Koontz has done a great job here. No simple copying out of the script, but a a genuine novel. Fun, scarey, bloodthirsty in parts. My words above don't really do it justice but it's well worth a look.
Saw the film not that long ago. Not bad at all, but there's more to the novel.
Blurb: The carnival is a world apart, endlessly shifting from town to town, providing thrills and magic for a new set of kids every week. And the biggest, most popular attraction is the Funhouse - the ghoulish creepshow full of ghosts and skeletons and rattling chains and make-believe terror... Young Amy Harper is the most beautiful girl at her school, desired by all the boys, but to her life seems wretched.
Terrorised by her mother and abandoned by her boyfriend, Amy feels that only her young brother, Joey, provides the love and friendship she needs.
As for Joey, he too lives in fear of his mother, a woman whose days are regulated by religious observance and whose nights are ruled by the bottle and drunken confessions of a past too terrible for young Joey to comprehend. So, when the carnival comes to town, it's no wonder he plans to join up and run away.
Both Amy and Joey fall under the carry spell, unaware that their mother's secrets are buried here and that vengeance for past deeds lies in wait for them in the harmless make-believe world of... the Funhouse.
This book was originally published under the pseudonym Owen West. This is the first British Commonwealth paperback edition under the author's real name.
Belted through this one day last week and can only agree with FM that it's a cracking good read. Ellen (the Hellfire-preaching drunken version) and Jerry Galloway (Amy Harper's odious boyfriend) aside, the characters are sympathetic, even likeable, far more so than Susan, heroine of the original Demon Seed. Even Conrad Straker, otherwise the personification of 'evil', treats his fellow Carney folk well and is genuinely heartbroken at the death of Victor, the monster-son.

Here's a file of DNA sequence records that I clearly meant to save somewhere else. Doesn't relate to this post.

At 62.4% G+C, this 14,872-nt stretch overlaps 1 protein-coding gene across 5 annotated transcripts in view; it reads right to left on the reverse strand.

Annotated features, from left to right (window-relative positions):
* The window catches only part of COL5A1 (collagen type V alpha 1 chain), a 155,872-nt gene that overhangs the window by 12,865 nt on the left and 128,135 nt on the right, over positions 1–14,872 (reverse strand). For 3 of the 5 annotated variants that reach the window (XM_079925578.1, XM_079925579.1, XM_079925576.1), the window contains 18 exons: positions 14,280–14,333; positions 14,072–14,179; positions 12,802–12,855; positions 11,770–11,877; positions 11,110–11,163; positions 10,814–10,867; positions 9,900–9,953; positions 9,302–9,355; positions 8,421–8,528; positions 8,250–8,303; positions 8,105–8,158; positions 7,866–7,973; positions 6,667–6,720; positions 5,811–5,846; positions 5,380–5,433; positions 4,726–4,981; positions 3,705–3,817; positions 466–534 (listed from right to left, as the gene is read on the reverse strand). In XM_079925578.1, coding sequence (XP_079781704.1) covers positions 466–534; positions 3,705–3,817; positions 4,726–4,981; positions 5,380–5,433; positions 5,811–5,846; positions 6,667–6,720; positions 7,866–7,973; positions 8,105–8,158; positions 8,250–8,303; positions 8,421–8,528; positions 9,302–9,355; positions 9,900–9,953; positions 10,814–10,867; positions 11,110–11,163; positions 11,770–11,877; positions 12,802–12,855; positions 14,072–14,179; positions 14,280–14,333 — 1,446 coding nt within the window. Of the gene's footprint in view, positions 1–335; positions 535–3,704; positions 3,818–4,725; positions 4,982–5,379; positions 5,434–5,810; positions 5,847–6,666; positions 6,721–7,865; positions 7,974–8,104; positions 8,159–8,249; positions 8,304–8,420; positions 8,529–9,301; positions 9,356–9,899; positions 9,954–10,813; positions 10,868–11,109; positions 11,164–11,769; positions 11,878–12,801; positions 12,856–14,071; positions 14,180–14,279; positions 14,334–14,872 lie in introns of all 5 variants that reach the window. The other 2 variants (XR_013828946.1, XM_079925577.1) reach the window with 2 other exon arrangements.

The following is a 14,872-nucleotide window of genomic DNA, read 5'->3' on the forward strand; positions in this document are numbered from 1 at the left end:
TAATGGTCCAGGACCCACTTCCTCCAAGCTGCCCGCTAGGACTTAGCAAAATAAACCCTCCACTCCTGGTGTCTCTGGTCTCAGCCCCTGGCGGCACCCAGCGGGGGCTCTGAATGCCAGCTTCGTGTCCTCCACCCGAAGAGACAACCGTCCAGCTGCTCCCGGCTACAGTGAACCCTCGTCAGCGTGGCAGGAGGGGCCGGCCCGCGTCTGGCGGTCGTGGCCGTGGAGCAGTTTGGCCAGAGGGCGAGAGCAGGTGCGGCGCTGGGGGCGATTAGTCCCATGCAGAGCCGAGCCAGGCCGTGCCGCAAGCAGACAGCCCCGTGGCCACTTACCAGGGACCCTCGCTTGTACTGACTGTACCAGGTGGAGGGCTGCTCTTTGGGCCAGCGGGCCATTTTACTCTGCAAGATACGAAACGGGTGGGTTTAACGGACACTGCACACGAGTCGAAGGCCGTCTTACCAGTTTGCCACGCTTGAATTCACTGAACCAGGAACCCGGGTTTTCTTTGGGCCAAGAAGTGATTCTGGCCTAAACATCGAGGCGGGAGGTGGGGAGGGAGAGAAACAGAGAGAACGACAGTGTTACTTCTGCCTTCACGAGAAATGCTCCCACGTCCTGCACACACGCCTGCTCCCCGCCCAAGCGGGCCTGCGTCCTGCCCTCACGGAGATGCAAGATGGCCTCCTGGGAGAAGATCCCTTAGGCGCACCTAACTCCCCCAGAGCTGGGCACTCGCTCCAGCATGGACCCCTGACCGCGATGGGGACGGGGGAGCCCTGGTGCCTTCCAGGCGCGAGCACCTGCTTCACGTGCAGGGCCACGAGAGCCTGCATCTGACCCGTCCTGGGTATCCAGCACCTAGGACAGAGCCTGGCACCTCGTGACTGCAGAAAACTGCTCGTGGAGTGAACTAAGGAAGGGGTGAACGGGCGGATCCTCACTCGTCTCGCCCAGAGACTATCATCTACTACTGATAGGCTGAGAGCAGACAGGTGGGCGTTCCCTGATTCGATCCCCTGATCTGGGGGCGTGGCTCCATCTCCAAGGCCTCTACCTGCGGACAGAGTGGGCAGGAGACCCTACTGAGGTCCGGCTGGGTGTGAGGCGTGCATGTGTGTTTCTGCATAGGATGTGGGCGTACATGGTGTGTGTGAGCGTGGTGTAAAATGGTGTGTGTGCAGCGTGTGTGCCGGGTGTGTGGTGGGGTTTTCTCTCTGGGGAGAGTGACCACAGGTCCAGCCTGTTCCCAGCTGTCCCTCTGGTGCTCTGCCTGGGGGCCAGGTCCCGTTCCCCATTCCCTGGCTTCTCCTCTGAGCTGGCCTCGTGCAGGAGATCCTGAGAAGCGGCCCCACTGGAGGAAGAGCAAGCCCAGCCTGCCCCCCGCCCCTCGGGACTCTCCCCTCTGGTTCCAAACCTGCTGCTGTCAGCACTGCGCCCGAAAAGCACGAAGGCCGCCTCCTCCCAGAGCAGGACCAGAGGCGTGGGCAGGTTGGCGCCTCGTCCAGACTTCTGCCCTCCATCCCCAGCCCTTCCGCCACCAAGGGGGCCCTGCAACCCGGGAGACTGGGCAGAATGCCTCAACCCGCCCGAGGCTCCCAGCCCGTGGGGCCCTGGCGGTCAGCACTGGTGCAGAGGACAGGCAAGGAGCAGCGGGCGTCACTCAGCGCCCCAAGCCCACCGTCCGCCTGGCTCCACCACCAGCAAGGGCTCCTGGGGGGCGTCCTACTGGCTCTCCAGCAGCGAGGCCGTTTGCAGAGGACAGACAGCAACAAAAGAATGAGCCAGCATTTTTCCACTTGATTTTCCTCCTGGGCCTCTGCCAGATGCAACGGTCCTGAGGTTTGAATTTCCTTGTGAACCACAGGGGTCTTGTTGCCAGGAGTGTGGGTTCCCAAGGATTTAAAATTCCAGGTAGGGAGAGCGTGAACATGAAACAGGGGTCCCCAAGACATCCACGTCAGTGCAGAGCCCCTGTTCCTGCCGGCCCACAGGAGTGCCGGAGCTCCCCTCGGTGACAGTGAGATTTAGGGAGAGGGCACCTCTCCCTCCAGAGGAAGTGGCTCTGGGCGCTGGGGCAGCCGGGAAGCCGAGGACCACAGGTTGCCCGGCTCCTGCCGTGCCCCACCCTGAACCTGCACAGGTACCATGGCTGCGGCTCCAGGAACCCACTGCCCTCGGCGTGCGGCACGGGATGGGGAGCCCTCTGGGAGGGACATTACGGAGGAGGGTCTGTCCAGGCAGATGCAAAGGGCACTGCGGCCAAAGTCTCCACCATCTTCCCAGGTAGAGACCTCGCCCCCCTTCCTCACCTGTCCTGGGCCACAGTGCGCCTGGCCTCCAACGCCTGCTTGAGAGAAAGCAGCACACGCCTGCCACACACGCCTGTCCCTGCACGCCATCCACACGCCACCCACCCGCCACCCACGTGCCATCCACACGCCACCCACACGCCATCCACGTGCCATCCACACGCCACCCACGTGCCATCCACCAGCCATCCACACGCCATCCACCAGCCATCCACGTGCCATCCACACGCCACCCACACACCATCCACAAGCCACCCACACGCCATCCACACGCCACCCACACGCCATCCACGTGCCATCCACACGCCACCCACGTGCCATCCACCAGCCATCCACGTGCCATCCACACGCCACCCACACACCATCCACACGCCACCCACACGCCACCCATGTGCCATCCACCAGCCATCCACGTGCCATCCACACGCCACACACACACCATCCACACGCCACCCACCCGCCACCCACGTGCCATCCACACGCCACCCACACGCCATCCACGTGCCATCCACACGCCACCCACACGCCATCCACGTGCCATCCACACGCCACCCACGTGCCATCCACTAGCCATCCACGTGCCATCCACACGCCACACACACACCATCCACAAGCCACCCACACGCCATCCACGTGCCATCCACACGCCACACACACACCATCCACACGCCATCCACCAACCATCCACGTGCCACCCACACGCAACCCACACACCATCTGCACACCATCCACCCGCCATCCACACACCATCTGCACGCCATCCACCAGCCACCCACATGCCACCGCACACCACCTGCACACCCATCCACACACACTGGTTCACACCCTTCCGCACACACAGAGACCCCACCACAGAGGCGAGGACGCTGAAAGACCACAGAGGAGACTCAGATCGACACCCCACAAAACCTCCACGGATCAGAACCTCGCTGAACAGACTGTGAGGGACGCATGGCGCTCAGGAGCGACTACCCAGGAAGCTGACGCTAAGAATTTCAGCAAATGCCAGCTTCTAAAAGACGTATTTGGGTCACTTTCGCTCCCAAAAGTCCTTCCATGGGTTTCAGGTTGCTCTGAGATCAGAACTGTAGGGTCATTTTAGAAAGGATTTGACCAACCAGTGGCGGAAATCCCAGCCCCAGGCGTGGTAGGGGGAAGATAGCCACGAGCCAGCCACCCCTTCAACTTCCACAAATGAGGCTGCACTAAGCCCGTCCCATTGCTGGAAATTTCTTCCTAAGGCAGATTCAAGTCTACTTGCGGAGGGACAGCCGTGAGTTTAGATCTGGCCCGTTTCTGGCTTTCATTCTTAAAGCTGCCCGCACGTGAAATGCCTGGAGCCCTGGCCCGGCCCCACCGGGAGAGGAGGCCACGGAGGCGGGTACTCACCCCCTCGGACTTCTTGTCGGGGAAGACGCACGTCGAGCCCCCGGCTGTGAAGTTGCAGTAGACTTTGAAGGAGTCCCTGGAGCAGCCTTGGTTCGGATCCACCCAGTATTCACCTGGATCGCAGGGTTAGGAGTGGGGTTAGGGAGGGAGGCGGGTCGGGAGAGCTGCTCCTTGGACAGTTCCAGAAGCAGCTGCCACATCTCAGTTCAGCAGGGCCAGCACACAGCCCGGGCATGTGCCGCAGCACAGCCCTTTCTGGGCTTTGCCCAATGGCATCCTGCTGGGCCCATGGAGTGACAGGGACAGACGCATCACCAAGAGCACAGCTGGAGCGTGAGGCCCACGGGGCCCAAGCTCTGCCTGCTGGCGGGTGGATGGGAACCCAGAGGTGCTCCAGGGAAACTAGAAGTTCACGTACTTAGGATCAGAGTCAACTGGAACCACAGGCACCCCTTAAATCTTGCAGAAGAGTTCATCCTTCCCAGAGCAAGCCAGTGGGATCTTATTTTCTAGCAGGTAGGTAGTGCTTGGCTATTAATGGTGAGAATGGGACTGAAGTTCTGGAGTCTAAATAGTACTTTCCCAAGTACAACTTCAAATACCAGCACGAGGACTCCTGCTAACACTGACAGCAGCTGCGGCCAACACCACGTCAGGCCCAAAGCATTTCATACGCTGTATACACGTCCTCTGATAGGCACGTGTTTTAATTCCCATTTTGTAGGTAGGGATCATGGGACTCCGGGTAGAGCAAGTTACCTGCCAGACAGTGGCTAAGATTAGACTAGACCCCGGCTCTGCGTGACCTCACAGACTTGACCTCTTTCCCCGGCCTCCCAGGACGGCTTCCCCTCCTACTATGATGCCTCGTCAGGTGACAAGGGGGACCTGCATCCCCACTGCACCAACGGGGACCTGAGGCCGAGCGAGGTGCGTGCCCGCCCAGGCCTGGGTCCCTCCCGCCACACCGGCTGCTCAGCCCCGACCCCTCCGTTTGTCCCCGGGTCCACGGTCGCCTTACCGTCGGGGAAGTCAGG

Gunther is a terrifying creation. A lumbering, moronic giant with no concept of good or evil, living in the shadow of his dead brother. As much as he knows Dad will always clean up after him, still he realises Victor will always be the the old man's favourite. The knowledge tears him apart if not quite as literally as he tears attractive young women apart once he's done with them.
The film novelization aspect doesn't kick off until right at the end and it's tight, suspenseful stuff with some very decent shocks along the way, Koontz re-imagining some of the screen deaths to suit his vision. Maybe they should remake The Funhouse with a screenplay based on DRK's version?
From the first, I set myself against "literature"; the story was the thing, and no amount of style could persuade me to select a story that lacked genuine, unadulterated horror. For those who wanted something high-brow there was plenty.
I saw the film at the cinema on its release and bought the book shortly afterwards. I think I read it once and don't remember that much about it, except that it was okay. The film I thought was not bad on the big screen, but when I saw it on video a while later I was disappointed. By then I was heavily into gory slashers and its relative lack of blood was a put-off at the time. The cinema atmosphere definitely helped and the title sequence really impressed me.